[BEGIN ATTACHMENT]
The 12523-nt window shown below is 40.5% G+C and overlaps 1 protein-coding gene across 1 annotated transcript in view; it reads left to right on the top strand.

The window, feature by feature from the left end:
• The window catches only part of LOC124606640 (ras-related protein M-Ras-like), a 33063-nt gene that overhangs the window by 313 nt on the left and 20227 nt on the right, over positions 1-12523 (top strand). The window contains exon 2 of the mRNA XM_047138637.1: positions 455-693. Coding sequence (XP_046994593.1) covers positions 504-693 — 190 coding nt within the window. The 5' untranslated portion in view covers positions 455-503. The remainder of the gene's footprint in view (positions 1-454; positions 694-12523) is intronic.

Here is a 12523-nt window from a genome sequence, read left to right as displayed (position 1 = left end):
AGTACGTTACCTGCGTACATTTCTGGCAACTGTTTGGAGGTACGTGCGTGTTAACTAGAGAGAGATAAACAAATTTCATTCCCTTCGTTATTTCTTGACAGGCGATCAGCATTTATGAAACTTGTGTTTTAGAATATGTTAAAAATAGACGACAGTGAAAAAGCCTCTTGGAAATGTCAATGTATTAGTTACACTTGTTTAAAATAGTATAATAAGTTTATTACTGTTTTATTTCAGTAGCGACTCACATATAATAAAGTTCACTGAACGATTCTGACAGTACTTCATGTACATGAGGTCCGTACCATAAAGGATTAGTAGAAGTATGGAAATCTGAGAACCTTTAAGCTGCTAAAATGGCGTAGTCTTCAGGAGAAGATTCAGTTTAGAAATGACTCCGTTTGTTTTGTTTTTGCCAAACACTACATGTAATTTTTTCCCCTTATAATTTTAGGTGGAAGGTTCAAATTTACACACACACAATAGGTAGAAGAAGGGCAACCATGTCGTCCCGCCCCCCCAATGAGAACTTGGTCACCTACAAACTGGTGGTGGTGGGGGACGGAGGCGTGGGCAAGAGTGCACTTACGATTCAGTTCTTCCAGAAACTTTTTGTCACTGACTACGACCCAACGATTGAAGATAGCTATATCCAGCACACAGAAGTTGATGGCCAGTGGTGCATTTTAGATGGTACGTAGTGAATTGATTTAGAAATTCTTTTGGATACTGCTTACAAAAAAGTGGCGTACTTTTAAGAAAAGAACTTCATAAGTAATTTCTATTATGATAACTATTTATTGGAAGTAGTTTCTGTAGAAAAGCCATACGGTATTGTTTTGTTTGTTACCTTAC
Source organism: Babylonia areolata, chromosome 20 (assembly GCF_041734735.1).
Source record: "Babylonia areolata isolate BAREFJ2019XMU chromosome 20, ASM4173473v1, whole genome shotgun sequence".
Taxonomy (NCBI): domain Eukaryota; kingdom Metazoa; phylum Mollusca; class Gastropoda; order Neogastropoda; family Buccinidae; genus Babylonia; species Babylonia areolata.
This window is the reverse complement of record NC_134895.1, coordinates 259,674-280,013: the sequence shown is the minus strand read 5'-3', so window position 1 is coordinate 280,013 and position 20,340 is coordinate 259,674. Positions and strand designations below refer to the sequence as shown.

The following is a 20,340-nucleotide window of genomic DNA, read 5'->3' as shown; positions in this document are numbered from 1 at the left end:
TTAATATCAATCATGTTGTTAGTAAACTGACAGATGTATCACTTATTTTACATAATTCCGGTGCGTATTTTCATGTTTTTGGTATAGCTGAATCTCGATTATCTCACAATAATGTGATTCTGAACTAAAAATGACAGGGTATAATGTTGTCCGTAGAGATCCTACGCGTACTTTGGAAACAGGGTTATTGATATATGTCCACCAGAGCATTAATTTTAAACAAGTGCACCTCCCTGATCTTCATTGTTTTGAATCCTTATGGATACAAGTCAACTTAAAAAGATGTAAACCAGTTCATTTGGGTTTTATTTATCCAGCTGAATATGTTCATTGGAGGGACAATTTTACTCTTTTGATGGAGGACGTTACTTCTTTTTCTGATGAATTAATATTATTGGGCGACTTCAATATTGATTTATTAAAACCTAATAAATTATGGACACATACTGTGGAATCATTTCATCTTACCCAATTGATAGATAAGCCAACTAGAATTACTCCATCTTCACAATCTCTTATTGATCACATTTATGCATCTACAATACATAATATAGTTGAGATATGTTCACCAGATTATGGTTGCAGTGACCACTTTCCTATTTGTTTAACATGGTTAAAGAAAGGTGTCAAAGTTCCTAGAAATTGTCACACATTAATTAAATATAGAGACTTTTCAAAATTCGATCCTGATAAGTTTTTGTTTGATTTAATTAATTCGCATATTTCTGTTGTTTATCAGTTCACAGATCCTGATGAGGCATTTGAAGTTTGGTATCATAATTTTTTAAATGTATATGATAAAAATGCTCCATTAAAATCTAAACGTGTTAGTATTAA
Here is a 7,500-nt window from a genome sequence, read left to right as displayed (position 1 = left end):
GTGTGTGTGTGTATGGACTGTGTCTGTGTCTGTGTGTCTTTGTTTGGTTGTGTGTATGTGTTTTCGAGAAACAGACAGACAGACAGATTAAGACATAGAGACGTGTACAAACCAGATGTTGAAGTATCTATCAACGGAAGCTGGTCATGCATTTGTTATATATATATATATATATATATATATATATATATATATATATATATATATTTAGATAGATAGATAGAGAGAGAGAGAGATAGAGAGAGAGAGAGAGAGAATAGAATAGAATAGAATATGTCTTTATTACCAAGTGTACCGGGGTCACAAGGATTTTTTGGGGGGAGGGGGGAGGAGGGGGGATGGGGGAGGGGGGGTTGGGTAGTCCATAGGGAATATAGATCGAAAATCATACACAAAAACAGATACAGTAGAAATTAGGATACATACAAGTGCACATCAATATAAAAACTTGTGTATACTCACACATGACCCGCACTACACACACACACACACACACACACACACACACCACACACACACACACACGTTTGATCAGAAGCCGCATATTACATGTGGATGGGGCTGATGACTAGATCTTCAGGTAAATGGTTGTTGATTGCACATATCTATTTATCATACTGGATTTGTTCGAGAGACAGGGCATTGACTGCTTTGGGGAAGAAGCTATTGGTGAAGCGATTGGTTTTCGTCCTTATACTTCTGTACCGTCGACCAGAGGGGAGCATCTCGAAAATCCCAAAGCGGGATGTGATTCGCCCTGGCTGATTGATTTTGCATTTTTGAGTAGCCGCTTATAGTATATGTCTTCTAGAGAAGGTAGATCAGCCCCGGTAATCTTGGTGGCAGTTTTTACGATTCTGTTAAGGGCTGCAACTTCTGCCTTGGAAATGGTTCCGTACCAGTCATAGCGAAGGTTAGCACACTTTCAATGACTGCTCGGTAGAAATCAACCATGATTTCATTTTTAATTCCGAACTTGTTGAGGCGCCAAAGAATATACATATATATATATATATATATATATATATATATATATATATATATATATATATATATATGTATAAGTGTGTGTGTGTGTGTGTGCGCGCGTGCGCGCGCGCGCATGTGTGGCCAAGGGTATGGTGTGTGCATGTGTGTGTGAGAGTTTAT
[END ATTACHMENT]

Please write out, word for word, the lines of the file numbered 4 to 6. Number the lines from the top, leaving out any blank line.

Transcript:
Here is a 12523-nt window from a genome sequence, read left to right as displayed (position 1 = left end):
AGTACGTTACCTGCGTACATTTCTGGCAACTGTTTGGAGGTACGTGCGTGTTAACTAGAGAGAGATAAACAAATTTCATTCCCTTCGTTATTTCTTGACAGGCGATCAGCATTTATGAAACTTGTGTTTTAGAATATGTTAAAAATAGACGACAGTGAAAAAGCCTCTTGGAAATGTCAATGTATTAGTTACACTTGTTTAAAATAGTATAATAAGTTTATTACTGTTTTATTTCAGTAGCGACTCACATATAATAAAGTTCACTGAACGATTCTGACAGTACTTCATGTACATGAGGTCCGTACCATAAAGGATTAGTAGAAGTATGGAAATCTGAGAACCTTTAAGCTGCTAAAATGGCGTAGTCTTCAGGAGAAGATTCAGTTTAGAAATGACTCCGTTTGTTTTGTTTTTGCCAAACACTACATGTAATTTTTTCCCCTTATAATTTTAGGTGGAAGGTTCAAATTTACACACACACAATAGGTAGAAGAAGGGCAACCATGTCGTCCCGCCCCCCCAATGAGAACTTGGTCACCTACAAACTGGTGGTGGTGGGGGACGGAGGCGTGGGCAAGAGTGCACTTACGATTCAGTTCTTCCAGAAACTTTTTGTCACTGACTACGACCCAACGATTGAAGATAGCTATATCCAGCACACAGAAGTTGATGGCCAGTGGTGCATTTTAGATGGTACGTAGTGAATTGATTTAGAAATTCTTTTGGATACTGCTTACAAAAAAGTGGCGTACTTTTAAGAAAAGAACTTCATAAGTAATTTCTATTATGATAACTATTTATTGGAAGTAGTTTCTGTAGAAAAGCCATACGGTATTGTTTTGTTTGTTACCTTAC
Source organism: Babylonia areolata, chromosome 20 (assembly GCF_041734735.1).